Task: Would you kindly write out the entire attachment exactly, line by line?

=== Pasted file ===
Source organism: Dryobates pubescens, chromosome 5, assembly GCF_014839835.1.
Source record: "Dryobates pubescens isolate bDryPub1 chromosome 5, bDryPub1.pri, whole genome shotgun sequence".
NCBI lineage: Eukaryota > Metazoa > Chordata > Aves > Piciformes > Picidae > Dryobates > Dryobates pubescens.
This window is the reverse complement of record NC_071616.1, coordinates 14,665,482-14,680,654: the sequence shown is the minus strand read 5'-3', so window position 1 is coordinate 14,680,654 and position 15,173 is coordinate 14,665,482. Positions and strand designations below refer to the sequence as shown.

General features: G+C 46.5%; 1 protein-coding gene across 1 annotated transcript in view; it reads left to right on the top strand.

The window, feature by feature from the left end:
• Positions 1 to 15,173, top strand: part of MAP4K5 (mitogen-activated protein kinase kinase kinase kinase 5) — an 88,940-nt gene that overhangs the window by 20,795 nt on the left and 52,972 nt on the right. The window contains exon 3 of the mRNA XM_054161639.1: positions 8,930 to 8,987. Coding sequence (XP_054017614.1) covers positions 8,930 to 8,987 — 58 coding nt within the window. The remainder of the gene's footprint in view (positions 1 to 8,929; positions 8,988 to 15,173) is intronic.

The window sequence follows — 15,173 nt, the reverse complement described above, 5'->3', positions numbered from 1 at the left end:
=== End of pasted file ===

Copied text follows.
Source organism: Dryobates pubescens, chromosome 5, assembly GCF_014839835.1.
Source record: "Dryobates pubescens isolate bDryPub1 chromosome 5, bDryPub1.pri, whole genome shotgun sequence".
NCBI lineage: Eukaryota > Metazoa > Chordata > Aves > Piciformes > Picidae > Dryobates > Dryobates pubescens.
This window is the reverse complement of record NC_071616.1, coordinates 14,665,482-14,680,654: the sequence shown is the minus strand read 5'-3', so window position 1 is coordinate 14,680,654 and position 15,173 is coordinate 14,665,482. Positions and strand designations below refer to the sequence as shown.

General features: G+C 46.5%; 1 protein-coding gene across 1 annotated transcript in view; it reads left to right on the top strand.

The window, feature by feature from the left end:
• Positions 1 to 15,173, top strand: part of MAP4K5 (mitogen-activated protein kinase kinase kinase kinase 5) — an 88,940-nt gene that overhangs the window by 20,795 nt on the left and 52,972 nt on the right. The window contains exon 3 of the mRNA XM_054161639.1: positions 8,930 to 8,987. Coding sequence (XP_054017614.1) covers positions 8,930 to 8,987 — 58 coding nt within the window. The remainder of the gene's footprint in view (positions 1 to 8,929; positions 8,988 to 15,173) is intronic.

The window sequence follows — 15,173 nt, the reverse complement described above, 5'->3', positions numbered from 1 at the left end: